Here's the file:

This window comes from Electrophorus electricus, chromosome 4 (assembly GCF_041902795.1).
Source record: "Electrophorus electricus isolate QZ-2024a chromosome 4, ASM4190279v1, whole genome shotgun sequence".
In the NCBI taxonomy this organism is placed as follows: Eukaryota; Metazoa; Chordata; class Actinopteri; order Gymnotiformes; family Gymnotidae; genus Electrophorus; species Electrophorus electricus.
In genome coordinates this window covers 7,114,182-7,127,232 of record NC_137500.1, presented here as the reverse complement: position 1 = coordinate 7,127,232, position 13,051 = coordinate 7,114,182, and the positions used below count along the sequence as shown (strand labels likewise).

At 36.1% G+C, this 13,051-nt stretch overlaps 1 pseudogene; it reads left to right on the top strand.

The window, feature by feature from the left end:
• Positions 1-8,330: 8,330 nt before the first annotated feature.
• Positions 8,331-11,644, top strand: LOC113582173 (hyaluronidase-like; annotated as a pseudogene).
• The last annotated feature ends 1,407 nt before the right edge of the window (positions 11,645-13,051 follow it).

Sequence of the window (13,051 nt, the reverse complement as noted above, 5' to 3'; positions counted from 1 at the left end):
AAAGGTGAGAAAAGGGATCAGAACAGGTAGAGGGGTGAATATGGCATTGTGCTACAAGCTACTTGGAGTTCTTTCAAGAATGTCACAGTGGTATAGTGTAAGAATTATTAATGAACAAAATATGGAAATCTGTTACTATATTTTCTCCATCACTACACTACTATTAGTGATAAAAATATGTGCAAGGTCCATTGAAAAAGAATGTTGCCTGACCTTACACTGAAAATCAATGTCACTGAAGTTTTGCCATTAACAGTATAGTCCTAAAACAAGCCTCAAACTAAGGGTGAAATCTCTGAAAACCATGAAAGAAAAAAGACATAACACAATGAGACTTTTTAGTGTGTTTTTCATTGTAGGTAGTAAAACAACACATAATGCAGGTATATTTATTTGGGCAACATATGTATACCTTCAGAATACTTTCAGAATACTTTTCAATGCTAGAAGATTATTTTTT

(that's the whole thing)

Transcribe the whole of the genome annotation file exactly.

This window comes from Electrophorus electricus, chromosome 4 (assembly GCF_041902795.1).
Source record: "Electrophorus electricus isolate QZ-2024a chromosome 4, ASM4190279v1, whole genome shotgun sequence".
In the NCBI taxonomy this organism is placed as follows: Eukaryota; Metazoa; Chordata; class Actinopteri; order Gymnotiformes; family Gymnotidae; genus Electrophorus; species Electrophorus electricus.
In genome coordinates this window covers 7,114,182-7,127,232 of record NC_137500.1, presented here as the reverse complement: position 1 = coordinate 7,127,232, position 13,051 = coordinate 7,114,182, and the positions used below count along the sequence as shown (strand labels likewise).

At 36.1% G+C, this 13,051-nt stretch overlaps 1 pseudogene; it reads left to right on the top strand.

The window, feature by feature from the left end:
• Positions 1-8,330: 8,330 nt before the first annotated feature.
• Positions 8,331-11,644, top strand: LOC113582173 (hyaluronidase-like; annotated as a pseudogene).
• The last annotated feature ends 1,407 nt before the right edge of the window (positions 11,645-13,051 follow it).

Sequence of the window (13,051 nt, the reverse complement as noted above, 5' to 3'; positions counted from 1 at the left end):
AAAGGTGAGAAAAGGGATCAGAACAGGTAGAGGGGTGAATATGGCATTGTGCTACAAGCTACTTGGAGTTCTTTCAAGAATGTCACAGTGGTATAGTGTAAGAATTATTAATGAACAAAATATGGAAATCTGTTACTATATTTTCTCCATCACTACACTACTATTAGTGATAAAAATATGTGCAAGGTCCATTGAAAAAGAATGTTGCCTGACCTTACACTGAAAATCAATGTCACTGAAGTTTTGCCATTAACAGTATAGTCCTAAAACAAGCCTCAAACTAAGGGTGAAATCTCTGAAAACCATGAAAGAAAAAAGACATAACACAATGAGACTTTTTAGTGTGTTTTTCATTGTAGGTAGTAAAACAACACATAATGCAGGTATATTTATTTGGGCAACATATGTATACCTTCAGAATACTTTCAGAATACTTTTCAATGCTAGAAGATTATTTTTT